August 14, 2011

The Roman People

Roman history can often be seen as a progression from monarchy to republic and then to principate- from imperial expansion to imperial contraction. This neglects another way of seeing the development of the Roman state- a crucial way of seeing that state indeed because it focuses on the internal politics of it rather than its external or symbolic politics. This is to see the Roman experience as mediated through the interpretative prism of class. Rome was divided constitutionally into two groups- senators and populares- however we can also see within the later Roman world an economic division that bulked as large- between the rich (generally of the senatorial class but including many equites as well) and the poor. T.P. Wiseman in a recent collection of essays argues this point very strongly. He suggests that we need to see key moments in Roman history- from the murder of the Gracchi brothers in the 100s to the assassination of Caesar in 44 BC- as part of a story of conflict between the classes within Rome. The senate and its supporters from Scipio Nasica to Cicero set themselves up as, and described themselves as, defending the constitution when actually they were really defending a partisan idea of that constitution.

This is important. Firstly it is an old understanding of the history of the Roman world. No less a figure than Machiavelli argued that Rome's politics were about class conflict and that conception that he had, derived from ancient authors, was what he believed was the motor of Roman politics. Machiavelli as much as Wiseman and Fergus Millar thought that Roman politics was essentially democratic- at least when compared with his other archetypes of Republican government- Venice and Sparta. Machiavelli argued that this conflict riven society was impelled towards universal empire by the fact of the conflict taking place within it. Wiseman doesn't make such a generalisation but what he does to is throw a light back on what Machiavelli does not describe and that is the process which culminated in the principate. His description in an essay on political assassination of the role of election in the rise of Caesar to dictator makes it clear that he people supported the General in order that they might balance aristocratic power. In a sense what we see here is the transition from democracy to monarchy: that transition was made possible by a senatorial class who turned to violence to support oligarchic ambition.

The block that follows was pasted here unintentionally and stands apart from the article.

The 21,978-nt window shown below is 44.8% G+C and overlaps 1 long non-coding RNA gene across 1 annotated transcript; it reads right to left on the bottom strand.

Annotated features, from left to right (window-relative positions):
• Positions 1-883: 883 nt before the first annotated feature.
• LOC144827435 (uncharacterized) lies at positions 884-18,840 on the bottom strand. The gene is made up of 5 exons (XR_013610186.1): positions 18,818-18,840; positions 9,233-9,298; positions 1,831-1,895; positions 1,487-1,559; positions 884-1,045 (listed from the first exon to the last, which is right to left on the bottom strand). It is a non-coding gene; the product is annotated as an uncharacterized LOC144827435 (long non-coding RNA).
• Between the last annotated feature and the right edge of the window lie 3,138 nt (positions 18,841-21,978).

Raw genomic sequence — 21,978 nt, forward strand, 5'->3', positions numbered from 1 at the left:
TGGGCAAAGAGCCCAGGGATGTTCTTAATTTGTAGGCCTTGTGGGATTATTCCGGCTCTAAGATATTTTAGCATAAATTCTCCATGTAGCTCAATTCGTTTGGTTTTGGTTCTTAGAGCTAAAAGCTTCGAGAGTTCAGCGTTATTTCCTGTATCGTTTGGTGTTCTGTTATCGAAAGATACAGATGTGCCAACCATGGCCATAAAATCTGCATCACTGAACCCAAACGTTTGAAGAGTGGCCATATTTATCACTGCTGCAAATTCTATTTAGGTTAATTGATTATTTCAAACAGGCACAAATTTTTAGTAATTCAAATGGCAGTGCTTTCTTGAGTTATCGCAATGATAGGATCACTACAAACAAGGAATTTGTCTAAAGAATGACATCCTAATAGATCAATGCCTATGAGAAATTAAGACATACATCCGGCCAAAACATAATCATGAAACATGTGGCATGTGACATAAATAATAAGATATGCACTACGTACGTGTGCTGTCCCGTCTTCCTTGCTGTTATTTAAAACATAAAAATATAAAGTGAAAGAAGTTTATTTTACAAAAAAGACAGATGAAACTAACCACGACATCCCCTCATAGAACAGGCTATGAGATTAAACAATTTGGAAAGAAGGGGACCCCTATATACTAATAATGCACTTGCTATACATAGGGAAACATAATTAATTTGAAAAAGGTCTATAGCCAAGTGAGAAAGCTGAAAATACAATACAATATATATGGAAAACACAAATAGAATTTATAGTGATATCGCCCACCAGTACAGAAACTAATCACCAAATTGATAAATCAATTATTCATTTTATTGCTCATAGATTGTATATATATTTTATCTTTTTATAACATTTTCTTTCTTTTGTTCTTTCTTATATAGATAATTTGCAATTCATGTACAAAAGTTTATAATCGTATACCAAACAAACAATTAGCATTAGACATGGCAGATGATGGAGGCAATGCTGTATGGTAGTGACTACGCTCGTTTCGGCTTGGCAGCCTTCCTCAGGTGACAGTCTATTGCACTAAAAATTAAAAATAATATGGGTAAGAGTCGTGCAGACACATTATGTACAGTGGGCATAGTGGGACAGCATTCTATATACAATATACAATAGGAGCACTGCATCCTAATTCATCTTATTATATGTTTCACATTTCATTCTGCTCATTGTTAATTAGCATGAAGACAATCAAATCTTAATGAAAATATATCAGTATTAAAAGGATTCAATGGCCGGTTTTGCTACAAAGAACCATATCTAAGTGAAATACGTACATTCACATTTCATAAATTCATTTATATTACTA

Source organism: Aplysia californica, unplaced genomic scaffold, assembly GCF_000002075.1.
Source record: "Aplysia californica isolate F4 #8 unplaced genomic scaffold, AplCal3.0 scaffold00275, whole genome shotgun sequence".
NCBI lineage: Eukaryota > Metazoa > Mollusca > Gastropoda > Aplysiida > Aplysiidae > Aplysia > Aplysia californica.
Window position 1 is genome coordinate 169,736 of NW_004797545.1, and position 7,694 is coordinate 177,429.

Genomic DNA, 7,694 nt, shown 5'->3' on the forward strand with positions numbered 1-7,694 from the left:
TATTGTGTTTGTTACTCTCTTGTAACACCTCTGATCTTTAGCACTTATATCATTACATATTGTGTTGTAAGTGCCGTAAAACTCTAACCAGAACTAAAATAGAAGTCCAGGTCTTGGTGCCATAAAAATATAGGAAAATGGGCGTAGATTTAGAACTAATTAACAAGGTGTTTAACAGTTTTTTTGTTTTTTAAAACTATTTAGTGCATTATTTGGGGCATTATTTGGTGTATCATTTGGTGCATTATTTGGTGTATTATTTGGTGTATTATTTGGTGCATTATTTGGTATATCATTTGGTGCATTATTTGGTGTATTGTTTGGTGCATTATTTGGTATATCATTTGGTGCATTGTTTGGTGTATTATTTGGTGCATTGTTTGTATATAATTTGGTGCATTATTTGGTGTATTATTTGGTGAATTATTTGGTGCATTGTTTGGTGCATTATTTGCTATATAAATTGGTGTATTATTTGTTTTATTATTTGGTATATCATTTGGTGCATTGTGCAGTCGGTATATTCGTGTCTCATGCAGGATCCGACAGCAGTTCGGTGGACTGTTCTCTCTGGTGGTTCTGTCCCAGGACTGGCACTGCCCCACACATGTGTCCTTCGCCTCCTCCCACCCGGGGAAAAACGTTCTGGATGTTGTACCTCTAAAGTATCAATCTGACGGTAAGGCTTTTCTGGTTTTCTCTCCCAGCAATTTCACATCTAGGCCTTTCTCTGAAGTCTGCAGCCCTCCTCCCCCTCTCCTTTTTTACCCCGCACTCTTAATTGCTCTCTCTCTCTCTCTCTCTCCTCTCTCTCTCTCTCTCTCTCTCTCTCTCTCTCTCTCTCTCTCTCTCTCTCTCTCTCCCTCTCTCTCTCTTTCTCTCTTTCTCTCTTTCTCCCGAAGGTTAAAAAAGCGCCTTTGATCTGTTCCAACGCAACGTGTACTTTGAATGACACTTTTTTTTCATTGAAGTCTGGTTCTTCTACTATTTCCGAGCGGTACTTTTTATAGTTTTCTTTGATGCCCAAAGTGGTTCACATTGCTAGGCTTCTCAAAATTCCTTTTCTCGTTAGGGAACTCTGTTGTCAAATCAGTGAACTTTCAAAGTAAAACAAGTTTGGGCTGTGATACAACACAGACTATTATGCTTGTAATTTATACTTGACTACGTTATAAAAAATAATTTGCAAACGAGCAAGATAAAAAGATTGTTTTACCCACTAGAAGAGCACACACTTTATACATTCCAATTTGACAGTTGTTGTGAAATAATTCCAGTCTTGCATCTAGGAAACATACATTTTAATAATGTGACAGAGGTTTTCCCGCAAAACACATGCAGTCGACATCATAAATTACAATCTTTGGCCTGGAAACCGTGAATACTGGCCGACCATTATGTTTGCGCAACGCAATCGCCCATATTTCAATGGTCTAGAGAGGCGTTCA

This is far too schematic- and many a historian of Rome will turn in repugnance from what I've just written and how I have mis-characterised a great scholar. However there is something interesting here in the process of Rome's movement to the principate. Our conventional accounts from Cicero or Tacitus present a aristocratic point of view: there were, Wiseman argues, more plebeian accounts but they have not survived. What we see as the development of corruption and downfall of freedom, and those whom we see as supporters of law and right against tyranny, may have been more complicated. Class conflict introduces into Roman history a dynamic that probably explains more of the popular support of the principate but also gives clues as to why the system of the Republic broke down. If Greek historians like Cassius Dio were right that the essence of Roman politics until the death of the Gracchi was compromise, then it suggests that aristocratic extremism conjured up a popular reaction which swept away the traditional republican system and replaced it with something else. If so then the rhetoric of Tiberius and Augustus focusing on a return to normality becomes explicable as a way of attempting to reconcile class as well as political warfare.